Photo: Roanoke Valley Convention & Visitors Bureau
Under the gaze of Virginia's Blue Ridge Mountains, morning in Roanoke begins with the hustle and bustle of the Historic Roanoke City Market. Juicy peaches, ripe tomatoes and colorful fingerling potatoes are among the staples of the several stalls that line the street of this picturesque town in the summertime. The oldest continuously operating open-air market in the state, it launched in 1882 when Roanoke, originally known as Big Lick, was a booming rail hub for the Norfolk & Western Railway. Nowadays, the city is rediscovering the liveliness it experienced in the 20thcentury as a busy town as its downtown buildings, restaurants and shops undergo renovations while new businesses, residents and tourists flock to the area.
Often overlooked and overshadowed by more popular travel hotspots in the region - including Washington, D.C. and Charlotte, N.C. - Roanoke is a unique travel destination in its own right. From the town's vibrant downtown district, to the museums highlighting its storied history, to the area's long network of greenway and mountain trails, Roanoke offers an endless amount of opportunities for exploration, entertainment and adventure and plenty of reasons why travelers should pay a visit to this welcoming town on the rise.
For a glimpse into the city's rich rail heritage, start at the Virginia Museum of Transportation. Located in the former downtown railroad freight station, the museum illustrates the city's roots and pays homage to the industry and Frederick J. Kimball, the railroad tycoon who brought it to the area, with its engaging displays of diesel, electric and steam locomotives.
A short walk away, the historic Hotel Roanoke & Conference Center was built by Kimball in 1882 to accommodate the many travelers who visited the area during that time. A beautiful Tudor-style hotel, the property also offers visitors a roadmap through Roanoke's past with its photographs and items from the hotel's early days. Though it's known for its long history, the hotel's 331 guestrooms and suites, dining venues and 63,000 square feet of meeting and event space all offer modern amenities. Even if you don't stay overnight, be sure to dine in the hotel's sophisticated Regency Room; the peanut soup and spoon bread is a classic.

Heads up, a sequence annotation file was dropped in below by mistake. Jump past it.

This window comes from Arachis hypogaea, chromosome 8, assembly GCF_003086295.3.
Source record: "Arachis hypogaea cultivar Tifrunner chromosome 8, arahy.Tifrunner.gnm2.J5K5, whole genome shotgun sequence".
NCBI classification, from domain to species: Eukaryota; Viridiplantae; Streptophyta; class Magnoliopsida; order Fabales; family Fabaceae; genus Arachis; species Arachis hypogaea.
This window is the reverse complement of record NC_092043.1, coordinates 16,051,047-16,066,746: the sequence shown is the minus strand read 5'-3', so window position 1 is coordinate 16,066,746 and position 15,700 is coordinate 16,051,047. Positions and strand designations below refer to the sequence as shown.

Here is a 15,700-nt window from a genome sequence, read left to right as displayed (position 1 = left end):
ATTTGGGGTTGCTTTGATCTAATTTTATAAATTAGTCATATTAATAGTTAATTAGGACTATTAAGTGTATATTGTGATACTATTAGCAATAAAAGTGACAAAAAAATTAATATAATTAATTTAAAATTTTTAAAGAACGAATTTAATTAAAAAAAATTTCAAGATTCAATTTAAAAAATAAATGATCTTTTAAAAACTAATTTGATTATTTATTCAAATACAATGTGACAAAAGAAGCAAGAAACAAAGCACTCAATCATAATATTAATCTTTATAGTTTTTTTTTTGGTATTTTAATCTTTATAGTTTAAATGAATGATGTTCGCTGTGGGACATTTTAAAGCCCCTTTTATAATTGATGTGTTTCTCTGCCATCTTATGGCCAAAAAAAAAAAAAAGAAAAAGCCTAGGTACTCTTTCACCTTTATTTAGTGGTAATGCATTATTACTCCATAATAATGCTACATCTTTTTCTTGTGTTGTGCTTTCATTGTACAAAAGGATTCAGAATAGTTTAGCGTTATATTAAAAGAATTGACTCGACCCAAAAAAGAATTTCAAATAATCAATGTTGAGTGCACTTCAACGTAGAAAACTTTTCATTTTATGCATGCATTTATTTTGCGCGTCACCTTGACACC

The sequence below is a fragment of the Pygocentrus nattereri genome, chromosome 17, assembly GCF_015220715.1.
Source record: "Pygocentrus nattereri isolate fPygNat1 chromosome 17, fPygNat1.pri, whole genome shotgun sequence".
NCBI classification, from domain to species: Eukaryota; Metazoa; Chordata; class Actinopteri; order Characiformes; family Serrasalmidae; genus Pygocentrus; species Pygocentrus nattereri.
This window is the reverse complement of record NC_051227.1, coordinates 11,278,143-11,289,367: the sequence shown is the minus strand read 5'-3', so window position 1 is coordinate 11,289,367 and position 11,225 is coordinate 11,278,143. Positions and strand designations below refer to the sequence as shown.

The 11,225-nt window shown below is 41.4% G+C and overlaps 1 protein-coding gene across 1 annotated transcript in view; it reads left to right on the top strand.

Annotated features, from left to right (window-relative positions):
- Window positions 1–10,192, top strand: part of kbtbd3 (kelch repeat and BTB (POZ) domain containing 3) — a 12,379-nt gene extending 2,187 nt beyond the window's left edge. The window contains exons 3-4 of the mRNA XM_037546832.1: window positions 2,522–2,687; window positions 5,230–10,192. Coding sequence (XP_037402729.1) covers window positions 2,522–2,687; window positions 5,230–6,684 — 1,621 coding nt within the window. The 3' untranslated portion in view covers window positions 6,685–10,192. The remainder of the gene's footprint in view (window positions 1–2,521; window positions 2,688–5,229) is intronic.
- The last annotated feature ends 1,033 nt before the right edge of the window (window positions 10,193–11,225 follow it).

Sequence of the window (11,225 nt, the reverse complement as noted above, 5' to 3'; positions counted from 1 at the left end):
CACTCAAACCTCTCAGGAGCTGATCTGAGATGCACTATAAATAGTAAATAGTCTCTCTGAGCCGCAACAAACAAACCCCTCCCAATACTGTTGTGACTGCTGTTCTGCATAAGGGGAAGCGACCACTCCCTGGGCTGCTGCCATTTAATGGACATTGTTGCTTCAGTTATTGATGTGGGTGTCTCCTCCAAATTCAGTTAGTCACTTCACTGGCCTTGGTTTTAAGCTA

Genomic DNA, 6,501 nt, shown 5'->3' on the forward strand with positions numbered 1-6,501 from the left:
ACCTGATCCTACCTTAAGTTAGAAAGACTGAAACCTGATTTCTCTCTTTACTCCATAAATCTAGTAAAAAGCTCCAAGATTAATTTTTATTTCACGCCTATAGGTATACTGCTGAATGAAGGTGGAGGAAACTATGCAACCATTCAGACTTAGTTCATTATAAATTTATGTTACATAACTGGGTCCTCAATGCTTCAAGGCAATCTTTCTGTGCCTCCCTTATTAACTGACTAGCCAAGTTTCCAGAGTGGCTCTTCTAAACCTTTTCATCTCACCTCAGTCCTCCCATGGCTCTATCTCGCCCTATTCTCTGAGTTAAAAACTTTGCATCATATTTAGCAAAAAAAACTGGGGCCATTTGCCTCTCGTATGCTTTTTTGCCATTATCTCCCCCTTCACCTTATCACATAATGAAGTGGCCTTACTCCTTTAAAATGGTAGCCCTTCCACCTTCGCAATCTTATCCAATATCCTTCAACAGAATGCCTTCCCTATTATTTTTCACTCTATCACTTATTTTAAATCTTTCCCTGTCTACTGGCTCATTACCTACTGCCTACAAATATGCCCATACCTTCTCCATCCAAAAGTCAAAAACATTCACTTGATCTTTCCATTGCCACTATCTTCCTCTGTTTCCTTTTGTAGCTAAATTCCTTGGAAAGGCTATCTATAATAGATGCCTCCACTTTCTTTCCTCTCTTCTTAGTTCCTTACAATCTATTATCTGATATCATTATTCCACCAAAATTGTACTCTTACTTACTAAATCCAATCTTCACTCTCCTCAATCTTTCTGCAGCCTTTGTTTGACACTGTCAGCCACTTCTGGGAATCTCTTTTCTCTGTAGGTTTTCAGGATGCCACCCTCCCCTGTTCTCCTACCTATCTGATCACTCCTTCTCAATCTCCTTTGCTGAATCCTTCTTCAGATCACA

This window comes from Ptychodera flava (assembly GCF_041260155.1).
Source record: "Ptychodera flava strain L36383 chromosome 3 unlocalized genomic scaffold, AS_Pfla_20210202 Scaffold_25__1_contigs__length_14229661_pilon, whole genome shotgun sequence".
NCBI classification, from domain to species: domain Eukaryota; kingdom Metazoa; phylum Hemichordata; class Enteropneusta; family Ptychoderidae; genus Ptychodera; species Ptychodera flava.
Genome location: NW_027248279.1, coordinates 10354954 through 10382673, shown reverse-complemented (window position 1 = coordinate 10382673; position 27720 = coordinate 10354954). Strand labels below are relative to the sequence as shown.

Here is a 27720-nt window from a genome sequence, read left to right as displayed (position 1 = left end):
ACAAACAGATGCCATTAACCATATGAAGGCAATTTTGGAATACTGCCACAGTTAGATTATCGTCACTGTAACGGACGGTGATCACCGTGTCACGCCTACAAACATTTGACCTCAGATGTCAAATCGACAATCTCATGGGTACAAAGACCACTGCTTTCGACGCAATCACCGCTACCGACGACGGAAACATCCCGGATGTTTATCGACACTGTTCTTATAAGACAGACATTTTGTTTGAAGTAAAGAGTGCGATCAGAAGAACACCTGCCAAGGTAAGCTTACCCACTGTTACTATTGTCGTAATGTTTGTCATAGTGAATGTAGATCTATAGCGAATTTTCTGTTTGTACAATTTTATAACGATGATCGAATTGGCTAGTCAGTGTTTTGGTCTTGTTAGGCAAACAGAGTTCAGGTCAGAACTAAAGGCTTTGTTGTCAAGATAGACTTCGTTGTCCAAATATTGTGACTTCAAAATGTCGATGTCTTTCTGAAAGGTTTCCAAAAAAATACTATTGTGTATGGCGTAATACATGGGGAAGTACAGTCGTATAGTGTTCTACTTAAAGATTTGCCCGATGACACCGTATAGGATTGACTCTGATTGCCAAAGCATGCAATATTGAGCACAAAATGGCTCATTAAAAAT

From this historic property, you can take a short stroll across the Railwalk, a new pedestrian walkway with signage and displays detailing the history of the railroad. It drops you off into the heart of downtown a block from the new Center in the Square building, reopened in May 2013. Part of the city's revitalization program, the property houses four independent and unique cultural attractions illustrating more about the town's history: the Science Museum of Western Virginia, History Museum of Western Virginia, Harrison Museum of African American Culture and Mill Mountain Theatre.
After getting your fill of history and the arts, satiate your taste buds with delicious Southern-style food at any of the area's eateries. Located at the heart of the city's Historic Market District, the 188-year-old City Market Building serves guests a variety of cuisines in a relaxed, newly renovated space. A few blocks away, the Texas Tavern is another popular city landmark with a long history. In family hands since 1930, this no-frills, old-school diner is known for its chili and "Cheesy Westerns" (a cheeseburger topped with a fried egg, onion, pickles and the diner's signature relish). TheRoanoker Restaurant is another favorite among locals, dishing up classic comfort food for breakfast, lunch and dinner for more than 65 years. Here customers are treated to both warm Southern hospitality and warm biscuits.
For adventure seekers and nature lovers, there is no shortage of outdoor activities and woodsy beauty in Virginia's Blue Ridge. Southwest Virginia offers more than 600 miles of trails in the Roanoke Valley of varying degrees of difficulty. The hike to McAfee Knob, one of the most photographed sites along the 2,160-mile Appalachian Trail, is well worth the strenuous 8-mile trek to the top, rewarding hikers with views of lush rolling hills and beautiful blue vistas.
You can also enjoy the area's mountain beauty from the comfort of your car while cruising the Blue Ridge Parkway, a 469-mile, two-lane scenic drive along the crests of the southern Appalachian Mountains that meanders from the Shenandoah National Park in Virginia to the Great Smoky Mountains National Park in North Carolina. Motorists can hop on at one of the many access points the Roanoke Valley offers.
With so many unique attractions on its tourist trail and annual events including the Chili Cook-Off and the Strawberry Festival in May, the Roanoke Valley's fascinating history is matched by an equally attractive present.